Checksum is an error detection method used by the TCP/IP protocol suite to detect errors in a block of data. Like LRC, checksum works on the entire data block. However, instead of using parity (like in the case of LRC), checksum uses addition, making it more reliable.

**A checksum is an error detection code, calculated by the sender and transmitted along with the original data. **This calculated checksum is compared with the transmitted checksum by receiver. It helps the receiver identify errors or corrupt datablocks.

**NOTE: The checksum code is added as redundant bits to the data to be transmitted.**

## Calculation of Checksum:

- The original message is broken into ‘k’ number of blocks with ‘n’ bits each. Typically ‘n’ is 16bits.

- All the ‘k’ number of data blocks are added.

- If there is any carry, it is added to the sum.

- 1’s compliment of the sum is then calculated. This is called the checksum.

**NOTE: This checksum is also of ‘n’ bits.**

**NOTE**:** This addition is binary addition. Here are some rules of binary addition:**

### Let’s take an example:

Suppose data to be transmitted is: **11001010 00101100 10111001 **

**Step1:**Divide the original data into k blocks of n bits each.

In the above example, say, we decide to divide the data into 3 blocks of 8 bits each:

Thus, k = 3 and n = 8.

11001010 | 00101100 | 10111001 |

**Step2:**Sum all the ‘k’ data blocks:

In this case k = 3. We sum all three data blocks together

1 | 1 | 0 | 0 | 1 | 0 | 1 | 0 | |

0 | 0 | 1 | 0 | 1 | 1 | 0 | 0 | |

1 | 0 | 1 | 1 | 1 | 0 | 0 | 1 | |

1 | 1 | 0 | 1 | 0 | 1 | 1 | 1 | 1 |

**Step 3:**Add carry, if any.

The final checksum is of ‘n’ bits. In this case, n = 8. Whereas, our result is of 9 bits. Thus , there is an extra bit in the result of the addition. This extra bit is the carry we got duing the addition.

As there is a carry, we add the carry to the sum.

1 | 0 | 1 | 0 | 1 | 1 | 1 | 1 |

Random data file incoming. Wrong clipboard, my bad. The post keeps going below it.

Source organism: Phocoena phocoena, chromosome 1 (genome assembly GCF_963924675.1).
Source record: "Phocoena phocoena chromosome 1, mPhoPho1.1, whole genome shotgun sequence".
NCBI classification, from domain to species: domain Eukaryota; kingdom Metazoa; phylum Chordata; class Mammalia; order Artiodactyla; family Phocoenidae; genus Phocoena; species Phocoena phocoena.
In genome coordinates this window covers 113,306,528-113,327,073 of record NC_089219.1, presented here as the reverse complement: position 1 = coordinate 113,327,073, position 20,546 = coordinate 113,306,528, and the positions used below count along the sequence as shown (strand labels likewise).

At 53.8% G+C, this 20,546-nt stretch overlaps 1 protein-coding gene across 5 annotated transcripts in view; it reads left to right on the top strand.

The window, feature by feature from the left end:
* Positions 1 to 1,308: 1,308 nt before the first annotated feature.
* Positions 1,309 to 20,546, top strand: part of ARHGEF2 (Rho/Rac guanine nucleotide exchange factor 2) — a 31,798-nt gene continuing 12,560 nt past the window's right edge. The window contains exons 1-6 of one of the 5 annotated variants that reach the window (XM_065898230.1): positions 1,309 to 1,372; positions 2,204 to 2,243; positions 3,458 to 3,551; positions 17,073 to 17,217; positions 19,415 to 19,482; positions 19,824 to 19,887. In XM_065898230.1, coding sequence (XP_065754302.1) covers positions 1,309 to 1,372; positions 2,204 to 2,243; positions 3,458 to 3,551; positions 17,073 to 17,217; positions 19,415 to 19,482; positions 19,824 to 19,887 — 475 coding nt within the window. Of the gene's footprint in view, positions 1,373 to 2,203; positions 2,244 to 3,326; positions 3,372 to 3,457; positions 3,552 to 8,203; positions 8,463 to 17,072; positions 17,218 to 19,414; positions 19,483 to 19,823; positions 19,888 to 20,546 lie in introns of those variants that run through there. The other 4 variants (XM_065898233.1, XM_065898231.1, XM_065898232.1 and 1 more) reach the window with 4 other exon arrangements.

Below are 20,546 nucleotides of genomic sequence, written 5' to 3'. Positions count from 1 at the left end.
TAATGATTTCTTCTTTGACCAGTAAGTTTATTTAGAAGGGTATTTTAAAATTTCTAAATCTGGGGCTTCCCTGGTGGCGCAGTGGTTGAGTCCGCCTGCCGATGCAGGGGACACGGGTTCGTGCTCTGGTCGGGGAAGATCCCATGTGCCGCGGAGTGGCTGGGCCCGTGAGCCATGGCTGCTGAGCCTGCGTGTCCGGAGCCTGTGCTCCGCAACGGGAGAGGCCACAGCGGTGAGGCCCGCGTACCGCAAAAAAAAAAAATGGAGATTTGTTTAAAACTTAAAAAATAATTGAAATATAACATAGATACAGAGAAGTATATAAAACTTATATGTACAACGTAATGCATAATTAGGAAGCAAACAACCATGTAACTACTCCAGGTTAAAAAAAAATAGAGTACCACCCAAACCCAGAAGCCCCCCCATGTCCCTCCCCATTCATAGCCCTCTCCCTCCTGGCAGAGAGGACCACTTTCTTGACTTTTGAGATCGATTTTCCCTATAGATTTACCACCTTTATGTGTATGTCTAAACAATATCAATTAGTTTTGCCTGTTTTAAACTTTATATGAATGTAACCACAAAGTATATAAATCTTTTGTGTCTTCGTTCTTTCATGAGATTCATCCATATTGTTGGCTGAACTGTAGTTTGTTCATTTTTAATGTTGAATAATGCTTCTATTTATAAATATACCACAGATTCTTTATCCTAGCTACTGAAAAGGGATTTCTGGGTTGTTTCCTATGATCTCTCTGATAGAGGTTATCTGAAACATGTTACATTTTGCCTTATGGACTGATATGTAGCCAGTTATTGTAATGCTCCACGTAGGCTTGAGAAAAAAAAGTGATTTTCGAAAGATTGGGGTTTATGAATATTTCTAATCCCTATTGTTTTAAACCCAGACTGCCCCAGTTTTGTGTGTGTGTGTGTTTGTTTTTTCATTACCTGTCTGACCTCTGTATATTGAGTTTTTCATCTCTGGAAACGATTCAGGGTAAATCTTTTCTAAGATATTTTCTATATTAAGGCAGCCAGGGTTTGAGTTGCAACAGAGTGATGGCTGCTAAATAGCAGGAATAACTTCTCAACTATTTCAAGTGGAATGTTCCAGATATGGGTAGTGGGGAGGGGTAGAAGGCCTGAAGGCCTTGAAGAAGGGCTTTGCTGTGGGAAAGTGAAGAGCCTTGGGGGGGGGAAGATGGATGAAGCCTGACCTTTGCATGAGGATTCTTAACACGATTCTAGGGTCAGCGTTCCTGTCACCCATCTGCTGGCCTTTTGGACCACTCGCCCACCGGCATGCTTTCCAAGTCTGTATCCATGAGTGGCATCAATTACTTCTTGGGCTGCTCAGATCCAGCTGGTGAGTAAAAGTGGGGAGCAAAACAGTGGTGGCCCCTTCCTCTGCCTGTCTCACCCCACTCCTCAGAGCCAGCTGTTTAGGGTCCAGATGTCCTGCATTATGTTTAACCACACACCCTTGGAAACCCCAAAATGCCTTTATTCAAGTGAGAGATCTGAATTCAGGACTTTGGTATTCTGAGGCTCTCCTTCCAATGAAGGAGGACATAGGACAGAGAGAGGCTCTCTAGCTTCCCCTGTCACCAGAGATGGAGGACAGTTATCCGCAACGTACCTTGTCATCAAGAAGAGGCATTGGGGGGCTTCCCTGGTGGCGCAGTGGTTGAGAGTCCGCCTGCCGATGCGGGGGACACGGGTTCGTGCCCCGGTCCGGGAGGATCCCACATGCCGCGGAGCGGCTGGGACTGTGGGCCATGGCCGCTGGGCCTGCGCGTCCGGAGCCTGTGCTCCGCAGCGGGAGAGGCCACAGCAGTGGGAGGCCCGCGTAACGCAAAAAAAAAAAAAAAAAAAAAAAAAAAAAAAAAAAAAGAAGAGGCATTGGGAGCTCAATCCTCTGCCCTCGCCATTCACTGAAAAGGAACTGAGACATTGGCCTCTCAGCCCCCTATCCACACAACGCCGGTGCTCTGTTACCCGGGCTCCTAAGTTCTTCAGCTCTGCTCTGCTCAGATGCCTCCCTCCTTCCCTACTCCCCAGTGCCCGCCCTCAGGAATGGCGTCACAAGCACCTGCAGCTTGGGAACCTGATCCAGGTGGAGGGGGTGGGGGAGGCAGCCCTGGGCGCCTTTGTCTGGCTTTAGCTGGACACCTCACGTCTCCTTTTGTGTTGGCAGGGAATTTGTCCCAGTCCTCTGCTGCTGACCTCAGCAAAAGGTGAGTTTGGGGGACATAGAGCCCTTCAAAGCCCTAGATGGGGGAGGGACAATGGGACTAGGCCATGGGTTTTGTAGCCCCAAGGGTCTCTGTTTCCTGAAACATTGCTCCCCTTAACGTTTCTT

1 | |||||||

1 | 0 | 1 | 1 | 0 | 0 | 0 | 0 |

This results in a sequence of ‘n = 8’ bits. The sequence we got is **10110000**

**Step 4:** 1’s compliment of the result of addition and carry.

Calculating the 1’s compliment of the final sequence after addition gives us the **checksum code.**

**NOTE: To get 1’s complement, we invert the bit. So:**

In this case:

1 | 0 | 1 | 1 | 0 | 0 | 0 | 0 |

0 | 1 | 0 | 0 | 1 | 1 | 1 | 1 |

Final checksum is :** 01001111**

## Transmission of Data with Checksum

The final checksum is appended to the left of the data. This data is then transmitted to the receiver such that, the checksum is the last block to be sent.

In this example, the checksum code, ** 01001111**, is appended such that it is on the left of the original data blocks:

01001111 | 11001010 | 00101100 | 10111001 |

This data is then sent in the order such that the checksum is the last data block received.

## Receiver’s Side

On receiving the transmitted data, the receiver:

- Collects all the datablocks, including the checksum

- Adds all the datablocks together

- If there is any carry, it is added to the result.

- If the final result is all 1 bits, the data is accepted. If however, this is not the case, the data was corrupted during network transmission.